For the interest of teenage African girls from poor homes, Kenyan entrepreneur, Barclay Paul Okari invented the reusable sanitary towels known as Safi Pads.
Safi Pads, are made from cotton and other locally-available materials. It can be used washed and reused.
Okari made the essential feminine product to be affordable. He made it half the price of other commercial sanitary towels in the Kenyan market.
In Forbes’ description, Safi Pads, is an inexpensive, reusable, washable sanitary towel for low-income women.
The pads were produced primarily for the good of teenage girls in remote parts of Western Kenya, Eastern Uganda and Southern Sudan.
Okari was inspired to take this line of creation as a result of his undergraduate working experience.
In his undergraduate days at the University of Nairobi in 2011, the thoughtful Safi Pad producer volunteered to teach secondary school students in order to “boost his resume and improve his future job prospects”.
While teaching at a Girls’ High School, Okari discovered that most of the students missed classes on their menstruating days.
Narok, is a small remote town in south-western Kenya. The students in this area have a hard time purchasing the regular sanitary pads manufactured by big companies.
“I then wondered why there were no affordable pads in the market for this kind of population. Then the idea hit me that I could fill in that gap.”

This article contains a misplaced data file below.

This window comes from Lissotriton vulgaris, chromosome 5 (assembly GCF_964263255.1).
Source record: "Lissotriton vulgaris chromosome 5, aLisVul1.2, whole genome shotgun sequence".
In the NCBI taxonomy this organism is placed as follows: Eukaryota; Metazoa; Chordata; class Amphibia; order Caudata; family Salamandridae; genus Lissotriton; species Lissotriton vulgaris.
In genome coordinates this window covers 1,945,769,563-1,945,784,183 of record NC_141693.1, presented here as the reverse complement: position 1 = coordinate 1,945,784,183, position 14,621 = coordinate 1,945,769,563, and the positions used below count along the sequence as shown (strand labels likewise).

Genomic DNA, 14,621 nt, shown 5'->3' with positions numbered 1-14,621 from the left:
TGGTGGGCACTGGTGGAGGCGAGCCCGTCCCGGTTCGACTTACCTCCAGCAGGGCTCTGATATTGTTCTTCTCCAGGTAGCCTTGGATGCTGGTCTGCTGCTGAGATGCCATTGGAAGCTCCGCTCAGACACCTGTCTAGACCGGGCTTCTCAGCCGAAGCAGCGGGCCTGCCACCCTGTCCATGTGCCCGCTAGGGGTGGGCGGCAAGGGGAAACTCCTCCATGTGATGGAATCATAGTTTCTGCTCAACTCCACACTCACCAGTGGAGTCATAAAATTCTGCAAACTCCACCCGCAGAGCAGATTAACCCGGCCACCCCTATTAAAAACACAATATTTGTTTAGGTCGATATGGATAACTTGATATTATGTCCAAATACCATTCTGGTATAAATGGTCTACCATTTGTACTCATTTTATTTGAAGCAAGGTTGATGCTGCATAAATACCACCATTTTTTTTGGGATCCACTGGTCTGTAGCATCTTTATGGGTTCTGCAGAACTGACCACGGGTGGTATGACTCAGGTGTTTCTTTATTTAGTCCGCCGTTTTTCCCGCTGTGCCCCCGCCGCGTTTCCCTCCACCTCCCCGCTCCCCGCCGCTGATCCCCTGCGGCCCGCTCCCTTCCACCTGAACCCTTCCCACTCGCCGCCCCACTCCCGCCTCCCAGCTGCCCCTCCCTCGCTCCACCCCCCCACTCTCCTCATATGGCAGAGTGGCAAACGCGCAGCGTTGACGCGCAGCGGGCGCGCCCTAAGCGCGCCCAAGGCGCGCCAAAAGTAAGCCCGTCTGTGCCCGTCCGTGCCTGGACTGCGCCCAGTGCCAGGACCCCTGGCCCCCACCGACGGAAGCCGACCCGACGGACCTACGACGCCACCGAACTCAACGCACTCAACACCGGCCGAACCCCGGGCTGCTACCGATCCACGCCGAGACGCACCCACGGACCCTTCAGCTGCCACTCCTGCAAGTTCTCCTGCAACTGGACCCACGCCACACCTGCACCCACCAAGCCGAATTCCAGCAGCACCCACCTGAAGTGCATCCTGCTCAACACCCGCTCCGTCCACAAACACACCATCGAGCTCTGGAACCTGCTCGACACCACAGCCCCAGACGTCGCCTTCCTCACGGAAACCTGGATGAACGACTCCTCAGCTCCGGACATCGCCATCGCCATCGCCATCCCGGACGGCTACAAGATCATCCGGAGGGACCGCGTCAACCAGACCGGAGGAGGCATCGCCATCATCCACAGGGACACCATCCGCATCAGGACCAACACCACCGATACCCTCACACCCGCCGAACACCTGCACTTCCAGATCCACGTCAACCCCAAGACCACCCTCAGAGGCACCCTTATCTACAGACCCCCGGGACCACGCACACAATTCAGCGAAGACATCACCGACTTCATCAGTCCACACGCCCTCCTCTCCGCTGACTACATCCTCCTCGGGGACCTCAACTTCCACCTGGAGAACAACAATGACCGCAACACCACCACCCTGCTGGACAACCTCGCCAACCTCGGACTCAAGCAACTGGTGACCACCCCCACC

The young man took it upon himself to remedy the plight of these young girls. Okari kicked off the Safi Pad project with a $1,500 loan from his parents.
“I developed a technology of an absorbent patch which patched with cotton is very comfortable for the ladies to use and can be washed.”
“The pads are therefore washable after use and that helps them go on with their daily activities normally and helps save their hard earned money.”
His plan was to come up with a long lasting yet commercially affordable sanitary pad for girls and women in rural areas. Okari sells the pad kits through his company, Impact Africa Industries.
In his 2014 interview with Forbes, Okari said Impact Africa Industries was the 3rd company he ever started.
He says the company which is situated in Kitale in Western Kenya, has created over 30 job opportunities for the people. It has sold and distributed over 1 million of these pads to low-income women across rural Kenya and Uganda.
“I have a team of 34 members. 23 are full time employees while 11 are part time. I have 22 women in the team.”
“I believe that in empowering women with opportunities, I am empowering the community that we work in. I have seen this in the transformation in the lives of the families of the women that work with us.”
For the basic humanitarian essence of the Safi Pads, international non-profit organizations have supported the initiative with $18,000. As at 2014, he says the company has a revenue of $ 300,000.
Barclay Paul Okari was a finalist for the 2013 Anzisha Prize